Medical genetic testing company Invitae said Tuesday it's working with BioMarin Pharmaceutical to expand screening for skeletal dysplasia, which BioMarin is developing drugs to treat.
In a statement, Invitae said it will perform genetic testing for 109 genes linked to rare bone and joint disorders classed under the umbrella term skeletal dysplasia. The program builds on an existing relationship between Invitae and BioMarin, which in 2017 tapped the genetic testing company for help diagnosing the causes of childhood seizures.
Cowen analysts framed the news as evidence Invitae is “incrementally building its biopharma revenue base,” per a note to investors Tuesday.
The service will be free of charge to patients who show signs or symptoms indicating they may have the condition, which include short stature, disproportionate growth, dysmorphic facial features, or skeletal abnormalities suggestive of skeletal dysplasia.
Skeletal dysplasia is estimated to affect about one out of every 5,000 births. However, the actual incidence may be far higher as the disorders only become evident during childhood when some of those signs and symptoms such arise.
Physicians diagnose the disorders based on their observations and imaging. But those methods can fall short of delivering the precise diagnosis physicians need to start patients on the best treatment for their particular form of skeletal dysplasia.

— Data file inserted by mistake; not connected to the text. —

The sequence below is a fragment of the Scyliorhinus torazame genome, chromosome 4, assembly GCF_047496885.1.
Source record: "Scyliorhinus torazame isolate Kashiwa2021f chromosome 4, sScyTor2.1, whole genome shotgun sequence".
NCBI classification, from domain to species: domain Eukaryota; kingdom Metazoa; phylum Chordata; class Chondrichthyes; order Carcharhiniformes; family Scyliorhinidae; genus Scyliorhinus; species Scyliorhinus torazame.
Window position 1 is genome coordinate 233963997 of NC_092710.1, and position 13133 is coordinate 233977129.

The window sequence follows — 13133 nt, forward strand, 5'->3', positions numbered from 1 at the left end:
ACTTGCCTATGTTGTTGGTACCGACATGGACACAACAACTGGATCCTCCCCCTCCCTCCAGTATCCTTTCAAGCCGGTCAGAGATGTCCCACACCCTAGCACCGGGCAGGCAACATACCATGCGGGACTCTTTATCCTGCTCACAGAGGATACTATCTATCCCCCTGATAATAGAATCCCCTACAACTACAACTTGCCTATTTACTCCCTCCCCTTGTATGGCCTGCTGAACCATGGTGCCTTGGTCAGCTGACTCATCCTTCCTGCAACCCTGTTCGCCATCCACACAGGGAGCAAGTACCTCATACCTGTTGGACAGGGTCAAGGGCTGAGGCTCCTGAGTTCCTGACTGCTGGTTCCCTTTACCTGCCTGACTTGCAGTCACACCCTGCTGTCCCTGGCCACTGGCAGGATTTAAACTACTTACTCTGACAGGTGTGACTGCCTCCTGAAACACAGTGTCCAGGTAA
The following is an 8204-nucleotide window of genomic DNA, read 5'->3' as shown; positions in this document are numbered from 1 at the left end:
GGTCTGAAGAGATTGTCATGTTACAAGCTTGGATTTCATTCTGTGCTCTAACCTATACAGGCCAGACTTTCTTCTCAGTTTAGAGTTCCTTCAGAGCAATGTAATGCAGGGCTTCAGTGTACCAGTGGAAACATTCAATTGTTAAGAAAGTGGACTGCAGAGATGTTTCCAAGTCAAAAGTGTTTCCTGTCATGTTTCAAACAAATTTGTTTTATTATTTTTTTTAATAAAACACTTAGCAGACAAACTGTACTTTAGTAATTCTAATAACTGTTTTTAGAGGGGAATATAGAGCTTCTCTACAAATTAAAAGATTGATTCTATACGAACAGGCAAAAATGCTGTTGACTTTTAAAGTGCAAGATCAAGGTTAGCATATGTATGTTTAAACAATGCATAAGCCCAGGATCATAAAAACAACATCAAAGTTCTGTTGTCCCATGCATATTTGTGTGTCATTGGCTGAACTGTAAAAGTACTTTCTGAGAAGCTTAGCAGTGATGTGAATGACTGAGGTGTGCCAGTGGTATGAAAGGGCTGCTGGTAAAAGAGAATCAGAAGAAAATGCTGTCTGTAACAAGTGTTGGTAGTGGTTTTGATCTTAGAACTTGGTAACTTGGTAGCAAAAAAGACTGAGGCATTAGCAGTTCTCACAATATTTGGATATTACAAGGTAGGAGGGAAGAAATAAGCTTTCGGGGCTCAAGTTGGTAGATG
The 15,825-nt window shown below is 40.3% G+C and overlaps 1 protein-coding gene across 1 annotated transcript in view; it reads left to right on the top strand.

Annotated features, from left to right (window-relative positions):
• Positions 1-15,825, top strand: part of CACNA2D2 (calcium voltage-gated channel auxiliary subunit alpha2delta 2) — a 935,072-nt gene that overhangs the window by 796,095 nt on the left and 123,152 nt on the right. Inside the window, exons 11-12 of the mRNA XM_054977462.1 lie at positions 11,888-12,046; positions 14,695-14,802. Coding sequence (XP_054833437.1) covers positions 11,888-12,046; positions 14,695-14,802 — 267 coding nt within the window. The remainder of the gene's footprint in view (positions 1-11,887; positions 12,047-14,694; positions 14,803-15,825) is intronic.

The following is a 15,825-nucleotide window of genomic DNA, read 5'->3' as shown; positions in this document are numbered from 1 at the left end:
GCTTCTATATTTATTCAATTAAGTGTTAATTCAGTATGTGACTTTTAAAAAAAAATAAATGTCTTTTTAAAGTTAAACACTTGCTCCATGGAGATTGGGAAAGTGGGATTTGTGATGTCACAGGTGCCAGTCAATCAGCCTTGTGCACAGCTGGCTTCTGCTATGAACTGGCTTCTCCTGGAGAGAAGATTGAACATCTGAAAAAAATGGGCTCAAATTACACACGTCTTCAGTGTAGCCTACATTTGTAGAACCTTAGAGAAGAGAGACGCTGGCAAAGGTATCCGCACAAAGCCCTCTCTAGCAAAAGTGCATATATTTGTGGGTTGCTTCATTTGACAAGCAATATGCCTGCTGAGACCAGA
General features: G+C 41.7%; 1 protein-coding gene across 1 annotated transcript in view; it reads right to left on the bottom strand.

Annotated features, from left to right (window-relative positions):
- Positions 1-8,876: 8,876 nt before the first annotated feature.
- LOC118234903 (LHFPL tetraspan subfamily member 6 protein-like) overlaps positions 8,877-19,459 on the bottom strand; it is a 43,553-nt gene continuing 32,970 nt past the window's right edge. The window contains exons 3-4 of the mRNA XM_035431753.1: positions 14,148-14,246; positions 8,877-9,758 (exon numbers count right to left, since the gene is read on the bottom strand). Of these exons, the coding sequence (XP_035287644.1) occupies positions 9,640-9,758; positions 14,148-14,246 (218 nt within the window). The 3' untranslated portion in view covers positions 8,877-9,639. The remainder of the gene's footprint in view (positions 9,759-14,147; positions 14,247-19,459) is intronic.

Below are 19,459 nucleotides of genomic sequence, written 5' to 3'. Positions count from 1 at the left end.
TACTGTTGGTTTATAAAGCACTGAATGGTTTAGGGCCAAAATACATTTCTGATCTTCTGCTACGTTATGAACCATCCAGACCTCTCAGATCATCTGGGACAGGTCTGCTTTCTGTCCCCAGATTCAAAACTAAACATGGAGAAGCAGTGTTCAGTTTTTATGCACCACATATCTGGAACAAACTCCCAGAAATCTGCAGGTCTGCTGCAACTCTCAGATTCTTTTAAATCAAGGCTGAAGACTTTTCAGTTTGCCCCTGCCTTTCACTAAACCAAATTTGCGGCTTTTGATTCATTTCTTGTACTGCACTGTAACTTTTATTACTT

BioMarin, which is developing a drug to treat a form of skeletal dysplasia, is looking to bolster diagnosis of the disorder. To do so, the rare disease specialist is bankrolling Discover Dysplasias, program that will enable U.S. healthcare providers to order genetic tests of patients who may have the disorder.
Invitae has come on board to perform the tests. The service will enable physicians to get genetic test results on their patients in around two weeks. BioMarin will foot the bill for the work. The new skeletal dysplasia program follows a similar blueprint to the earlier, recently expanded seizure initiative.
Analysts at Cowen see the fact that BioMarin has twice selected Invitae for a genetic testing project as evidence that the latter company is a “go-to partner” for the biopharma industry.
"Today's announcement is representative of Invitae's incrementally growing biopharma base and is yet another validation of being a reliable genetic testing company," the analysts wrote in a note to investors
The biopharma business is a relatively small part of Invitae’s operation today. Invitae recognizes most of its biopharma business as institutional revenue, which accounts for 18% of its total sales. Cowen analysts think biopharma makes up around 50% of institutional revenue, suggesting the unit accounts for less than 10% of total sales. Invitae added nine biopharma partnerships in the third quarter.